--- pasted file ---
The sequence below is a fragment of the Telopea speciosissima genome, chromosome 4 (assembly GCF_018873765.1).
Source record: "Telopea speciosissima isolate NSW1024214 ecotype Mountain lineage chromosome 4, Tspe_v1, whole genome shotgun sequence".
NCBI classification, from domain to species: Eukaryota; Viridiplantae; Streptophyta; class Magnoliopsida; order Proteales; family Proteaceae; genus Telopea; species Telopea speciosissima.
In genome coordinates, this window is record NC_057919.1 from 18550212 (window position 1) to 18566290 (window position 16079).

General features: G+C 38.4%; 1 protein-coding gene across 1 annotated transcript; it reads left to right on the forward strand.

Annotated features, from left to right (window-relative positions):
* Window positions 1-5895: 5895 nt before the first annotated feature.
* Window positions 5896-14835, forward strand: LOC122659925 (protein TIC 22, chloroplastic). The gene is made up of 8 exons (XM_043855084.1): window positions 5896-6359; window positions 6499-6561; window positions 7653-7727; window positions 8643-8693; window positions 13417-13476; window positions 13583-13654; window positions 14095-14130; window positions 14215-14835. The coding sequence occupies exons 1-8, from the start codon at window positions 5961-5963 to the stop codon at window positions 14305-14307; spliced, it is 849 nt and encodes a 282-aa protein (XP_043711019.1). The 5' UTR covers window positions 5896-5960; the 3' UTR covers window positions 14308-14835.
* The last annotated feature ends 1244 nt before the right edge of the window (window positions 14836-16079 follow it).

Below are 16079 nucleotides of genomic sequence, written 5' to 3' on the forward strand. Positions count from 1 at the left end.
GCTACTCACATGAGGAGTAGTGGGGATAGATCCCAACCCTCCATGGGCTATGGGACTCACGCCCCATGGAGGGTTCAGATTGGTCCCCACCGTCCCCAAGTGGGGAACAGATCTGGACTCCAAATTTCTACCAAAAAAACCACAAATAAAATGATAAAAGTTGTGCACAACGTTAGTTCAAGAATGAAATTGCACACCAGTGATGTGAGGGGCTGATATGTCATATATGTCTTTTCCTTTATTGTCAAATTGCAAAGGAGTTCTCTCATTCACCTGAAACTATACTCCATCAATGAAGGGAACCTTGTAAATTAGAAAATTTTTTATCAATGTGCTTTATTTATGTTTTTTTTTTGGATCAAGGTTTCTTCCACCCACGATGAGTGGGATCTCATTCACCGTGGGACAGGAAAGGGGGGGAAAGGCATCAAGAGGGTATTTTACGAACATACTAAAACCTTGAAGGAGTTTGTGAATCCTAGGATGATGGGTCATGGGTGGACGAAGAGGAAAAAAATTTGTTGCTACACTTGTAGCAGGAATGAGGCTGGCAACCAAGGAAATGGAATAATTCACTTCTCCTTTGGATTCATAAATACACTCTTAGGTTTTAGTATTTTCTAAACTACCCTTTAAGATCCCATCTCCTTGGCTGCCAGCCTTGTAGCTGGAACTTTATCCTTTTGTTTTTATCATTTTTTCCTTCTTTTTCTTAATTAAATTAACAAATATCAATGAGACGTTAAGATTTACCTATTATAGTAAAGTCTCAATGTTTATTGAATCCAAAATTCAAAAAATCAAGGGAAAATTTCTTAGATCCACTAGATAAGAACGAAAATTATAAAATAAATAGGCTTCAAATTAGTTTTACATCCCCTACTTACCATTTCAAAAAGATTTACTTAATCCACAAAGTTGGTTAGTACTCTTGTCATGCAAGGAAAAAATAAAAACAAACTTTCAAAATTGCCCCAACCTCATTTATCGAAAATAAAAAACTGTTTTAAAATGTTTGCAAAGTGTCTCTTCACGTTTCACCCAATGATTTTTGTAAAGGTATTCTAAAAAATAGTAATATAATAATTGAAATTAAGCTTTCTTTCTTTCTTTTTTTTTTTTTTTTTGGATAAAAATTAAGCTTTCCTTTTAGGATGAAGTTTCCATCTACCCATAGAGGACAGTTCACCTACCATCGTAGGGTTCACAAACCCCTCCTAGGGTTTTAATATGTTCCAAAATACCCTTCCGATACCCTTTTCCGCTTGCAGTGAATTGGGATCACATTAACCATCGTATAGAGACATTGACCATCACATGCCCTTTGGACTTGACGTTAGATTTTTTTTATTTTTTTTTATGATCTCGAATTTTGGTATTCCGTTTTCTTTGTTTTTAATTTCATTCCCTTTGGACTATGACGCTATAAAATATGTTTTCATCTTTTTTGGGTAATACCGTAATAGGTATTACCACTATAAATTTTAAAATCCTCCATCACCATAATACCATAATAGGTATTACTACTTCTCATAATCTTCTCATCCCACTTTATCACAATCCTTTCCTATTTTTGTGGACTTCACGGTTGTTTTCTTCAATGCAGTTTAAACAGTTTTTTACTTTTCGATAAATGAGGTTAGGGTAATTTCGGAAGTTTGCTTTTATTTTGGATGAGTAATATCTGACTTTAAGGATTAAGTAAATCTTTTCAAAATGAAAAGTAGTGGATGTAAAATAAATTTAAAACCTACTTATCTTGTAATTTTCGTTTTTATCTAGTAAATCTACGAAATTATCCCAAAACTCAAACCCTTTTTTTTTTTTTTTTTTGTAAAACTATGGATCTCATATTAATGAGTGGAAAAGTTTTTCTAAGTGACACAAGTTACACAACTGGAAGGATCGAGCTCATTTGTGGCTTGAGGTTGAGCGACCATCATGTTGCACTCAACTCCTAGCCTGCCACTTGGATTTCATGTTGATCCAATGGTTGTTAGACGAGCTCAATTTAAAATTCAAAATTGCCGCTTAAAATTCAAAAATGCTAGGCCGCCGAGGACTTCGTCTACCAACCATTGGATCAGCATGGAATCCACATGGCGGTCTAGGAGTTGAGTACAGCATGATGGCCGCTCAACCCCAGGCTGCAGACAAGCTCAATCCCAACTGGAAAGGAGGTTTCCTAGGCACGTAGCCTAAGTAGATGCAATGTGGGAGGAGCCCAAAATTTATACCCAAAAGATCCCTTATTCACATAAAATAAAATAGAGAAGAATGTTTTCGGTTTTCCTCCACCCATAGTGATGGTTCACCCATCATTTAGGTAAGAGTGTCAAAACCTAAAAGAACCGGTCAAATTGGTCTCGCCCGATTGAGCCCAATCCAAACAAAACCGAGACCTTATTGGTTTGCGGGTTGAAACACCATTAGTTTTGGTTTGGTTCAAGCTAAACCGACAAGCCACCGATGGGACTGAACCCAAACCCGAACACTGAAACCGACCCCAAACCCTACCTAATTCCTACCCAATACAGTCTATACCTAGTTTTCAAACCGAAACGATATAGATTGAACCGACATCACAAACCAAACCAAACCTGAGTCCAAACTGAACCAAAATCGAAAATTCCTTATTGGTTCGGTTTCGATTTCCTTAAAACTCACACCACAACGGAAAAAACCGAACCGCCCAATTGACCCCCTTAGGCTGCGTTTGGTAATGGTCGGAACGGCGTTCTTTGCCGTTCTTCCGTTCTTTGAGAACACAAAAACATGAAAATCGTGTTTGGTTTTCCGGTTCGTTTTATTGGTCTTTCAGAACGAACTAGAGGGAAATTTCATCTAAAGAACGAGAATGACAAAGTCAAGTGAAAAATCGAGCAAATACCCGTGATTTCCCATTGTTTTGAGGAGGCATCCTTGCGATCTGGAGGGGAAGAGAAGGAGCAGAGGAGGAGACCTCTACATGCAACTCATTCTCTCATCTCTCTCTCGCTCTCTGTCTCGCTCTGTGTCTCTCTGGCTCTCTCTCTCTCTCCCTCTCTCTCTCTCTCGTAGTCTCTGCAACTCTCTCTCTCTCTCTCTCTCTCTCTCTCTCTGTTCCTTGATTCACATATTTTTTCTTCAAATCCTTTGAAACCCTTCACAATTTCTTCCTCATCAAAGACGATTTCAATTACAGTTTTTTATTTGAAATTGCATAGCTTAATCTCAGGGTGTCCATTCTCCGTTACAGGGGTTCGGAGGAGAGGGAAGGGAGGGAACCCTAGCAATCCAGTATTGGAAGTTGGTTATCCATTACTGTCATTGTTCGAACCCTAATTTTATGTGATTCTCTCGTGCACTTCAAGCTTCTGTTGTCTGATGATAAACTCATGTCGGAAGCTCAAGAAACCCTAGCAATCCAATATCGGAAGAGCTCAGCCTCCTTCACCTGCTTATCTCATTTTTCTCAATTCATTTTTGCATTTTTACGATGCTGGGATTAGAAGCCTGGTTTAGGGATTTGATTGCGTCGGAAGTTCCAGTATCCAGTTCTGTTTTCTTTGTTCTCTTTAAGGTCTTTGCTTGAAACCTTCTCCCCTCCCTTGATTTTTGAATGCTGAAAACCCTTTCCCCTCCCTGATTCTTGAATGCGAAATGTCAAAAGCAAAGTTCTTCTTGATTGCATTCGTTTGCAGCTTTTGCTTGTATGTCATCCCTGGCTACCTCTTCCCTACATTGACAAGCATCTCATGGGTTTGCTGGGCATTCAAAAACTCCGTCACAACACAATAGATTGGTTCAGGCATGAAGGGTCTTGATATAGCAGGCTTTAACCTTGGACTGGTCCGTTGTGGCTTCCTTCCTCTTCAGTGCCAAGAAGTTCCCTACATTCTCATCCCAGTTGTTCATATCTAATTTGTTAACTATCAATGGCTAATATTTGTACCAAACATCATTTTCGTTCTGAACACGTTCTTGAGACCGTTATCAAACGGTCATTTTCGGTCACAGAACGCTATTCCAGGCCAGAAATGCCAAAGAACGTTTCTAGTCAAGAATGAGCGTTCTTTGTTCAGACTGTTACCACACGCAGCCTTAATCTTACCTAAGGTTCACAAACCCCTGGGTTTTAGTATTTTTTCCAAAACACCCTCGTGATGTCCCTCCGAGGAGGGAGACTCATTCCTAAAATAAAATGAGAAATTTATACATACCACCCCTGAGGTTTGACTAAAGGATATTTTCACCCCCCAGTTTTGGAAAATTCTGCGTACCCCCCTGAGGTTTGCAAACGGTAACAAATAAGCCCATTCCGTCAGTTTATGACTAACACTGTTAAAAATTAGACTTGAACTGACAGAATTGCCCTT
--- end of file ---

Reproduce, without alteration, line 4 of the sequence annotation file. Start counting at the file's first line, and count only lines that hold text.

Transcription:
In genome coordinates, this window is record NC_057919.1 from 18550212 (window position 1) to 18566290 (window position 16079).